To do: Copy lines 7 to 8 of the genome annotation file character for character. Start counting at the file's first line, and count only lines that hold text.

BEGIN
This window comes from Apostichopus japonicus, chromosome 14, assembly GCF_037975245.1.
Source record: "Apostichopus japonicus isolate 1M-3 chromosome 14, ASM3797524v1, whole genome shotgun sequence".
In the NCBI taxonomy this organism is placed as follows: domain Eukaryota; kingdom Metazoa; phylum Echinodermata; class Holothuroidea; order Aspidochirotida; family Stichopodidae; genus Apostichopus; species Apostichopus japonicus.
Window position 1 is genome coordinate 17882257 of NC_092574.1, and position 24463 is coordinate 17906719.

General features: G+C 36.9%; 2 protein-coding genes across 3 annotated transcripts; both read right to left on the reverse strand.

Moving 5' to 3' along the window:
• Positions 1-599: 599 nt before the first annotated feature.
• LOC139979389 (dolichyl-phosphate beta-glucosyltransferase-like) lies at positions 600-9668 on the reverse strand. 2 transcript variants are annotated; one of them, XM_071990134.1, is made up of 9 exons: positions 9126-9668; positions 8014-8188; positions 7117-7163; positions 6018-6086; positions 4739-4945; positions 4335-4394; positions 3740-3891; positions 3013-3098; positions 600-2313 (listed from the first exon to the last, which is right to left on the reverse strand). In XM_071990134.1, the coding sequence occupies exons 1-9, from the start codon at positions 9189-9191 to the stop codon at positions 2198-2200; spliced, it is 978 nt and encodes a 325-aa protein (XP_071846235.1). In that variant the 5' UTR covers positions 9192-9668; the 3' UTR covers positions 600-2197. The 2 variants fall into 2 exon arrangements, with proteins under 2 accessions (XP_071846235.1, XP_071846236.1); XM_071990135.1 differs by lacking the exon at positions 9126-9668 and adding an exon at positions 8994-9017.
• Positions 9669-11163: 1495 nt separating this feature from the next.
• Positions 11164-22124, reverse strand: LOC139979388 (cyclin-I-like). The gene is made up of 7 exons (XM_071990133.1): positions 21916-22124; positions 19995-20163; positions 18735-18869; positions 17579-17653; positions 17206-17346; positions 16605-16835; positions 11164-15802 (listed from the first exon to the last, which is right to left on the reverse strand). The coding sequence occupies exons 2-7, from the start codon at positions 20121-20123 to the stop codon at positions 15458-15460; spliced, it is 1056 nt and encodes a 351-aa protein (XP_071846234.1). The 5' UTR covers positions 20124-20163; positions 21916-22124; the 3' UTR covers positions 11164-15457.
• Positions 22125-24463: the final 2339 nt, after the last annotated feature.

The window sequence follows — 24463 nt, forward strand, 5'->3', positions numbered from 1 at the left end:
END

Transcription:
• Positions 1-599: 599 nt before the first annotated feature.
• LOC139979389 (dolichyl-phosphate beta-glucosyltransferase-like) lies at positions 600-9668 on the reverse strand. 2 transcript variants are annotated; one of them, XM_071990134.1, is made up of 9 exons: positions 9126-9668; positions 8014-8188; positions 7117-7163; positions 6018-6086; positions 4739-4945; positions 4335-4394; positions 3740-3891; positions 3013-3098; positions 600-2313 (listed from the first exon to the last, which is right to left on the reverse strand). In XM_071990134.1, the coding sequence occupies exons 1-9, from the start codon at positions 9189-9191 to the stop codon at positions 2198-2200; spliced, it is 978 nt and encodes a 325-aa protein (XP_071846235.1). In that variant the 5' UTR covers positions 9192-9668; the 3' UTR covers positions 600-2197. The 2 variants fall into 2 exon arrangements, with proteins under 2 accessions (XP_071846235.1, XP_071846236.1); XM_071990135.1 differs by lacking the exon at positions 9126-9668 and adding an exon at positions 8994-9017.